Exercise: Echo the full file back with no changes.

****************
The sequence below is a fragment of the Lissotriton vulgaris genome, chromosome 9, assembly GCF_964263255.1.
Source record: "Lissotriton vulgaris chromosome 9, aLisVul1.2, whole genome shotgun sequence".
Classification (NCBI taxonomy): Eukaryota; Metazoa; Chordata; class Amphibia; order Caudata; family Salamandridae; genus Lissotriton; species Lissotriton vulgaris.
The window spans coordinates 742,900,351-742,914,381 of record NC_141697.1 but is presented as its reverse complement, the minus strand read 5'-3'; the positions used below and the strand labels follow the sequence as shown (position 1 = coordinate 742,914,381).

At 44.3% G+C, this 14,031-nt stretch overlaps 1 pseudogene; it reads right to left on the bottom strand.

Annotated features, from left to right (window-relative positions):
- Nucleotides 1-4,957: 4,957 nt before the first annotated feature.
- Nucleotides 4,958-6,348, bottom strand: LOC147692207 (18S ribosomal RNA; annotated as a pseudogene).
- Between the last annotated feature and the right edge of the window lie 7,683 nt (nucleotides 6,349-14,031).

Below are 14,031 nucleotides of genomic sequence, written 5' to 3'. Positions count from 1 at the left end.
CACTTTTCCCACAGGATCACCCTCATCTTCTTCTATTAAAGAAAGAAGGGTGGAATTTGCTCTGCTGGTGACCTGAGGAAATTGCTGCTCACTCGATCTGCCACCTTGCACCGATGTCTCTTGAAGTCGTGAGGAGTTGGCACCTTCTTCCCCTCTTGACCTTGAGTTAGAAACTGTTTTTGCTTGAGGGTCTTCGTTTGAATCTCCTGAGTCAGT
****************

The sequence below is a fragment of the Lissotriton vulgaris genome, chromosome 9, assembly GCF_964263255.1.
Source record: "Lissotriton vulgaris chromosome 9, aLisVul1.2, whole genome shotgun sequence".
Classification (NCBI taxonomy): Eukaryota; Metazoa; Chordata; class Amphibia; order Caudata; family Salamandridae; genus Lissotriton; species Lissotriton vulgaris.
The window spans coordinates 742,900,351-742,914,381 of record NC_141697.1 but is presented as its reverse complement, the minus strand read 5'-3'; the positions used below and the strand labels follow the sequence as shown (position 1 = coordinate 742,914,381).

At 44.3% G+C, this 14,031-nt stretch overlaps 1 pseudogene; it reads right to left on the bottom strand.

Annotated features, from left to right (window-relative positions):
- Nucleotides 1-4,957: 4,957 nt before the first annotated feature.
- Nucleotides 4,958-6,348, bottom strand: LOC147692207 (18S ribosomal RNA; annotated as a pseudogene).
- Between the last annotated feature and the right edge of the window lie 7,683 nt (nucleotides 6,349-14,031).

Below are 14,031 nucleotides of genomic sequence, written 5' to 3'. Positions count from 1 at the left end.
CACTTTTCCCACAGGATCACCCTCATCTTCTTCTATTAAAGAAAGAAGGGTGGAATTTGCTCTGCTGGTGACCTGAGGAAATTGCTGCTCACTCGATCTGCCACCTTGCACCGATGTCTCTTGAAGTCGTGAGGAGTTGGCACCTTCTTCCCCTCTTGACCTTGAGTTAGAAACTGTTTTTGCTTGAGGGTCTTCGTTTGAATCTCCTGAGTCAGT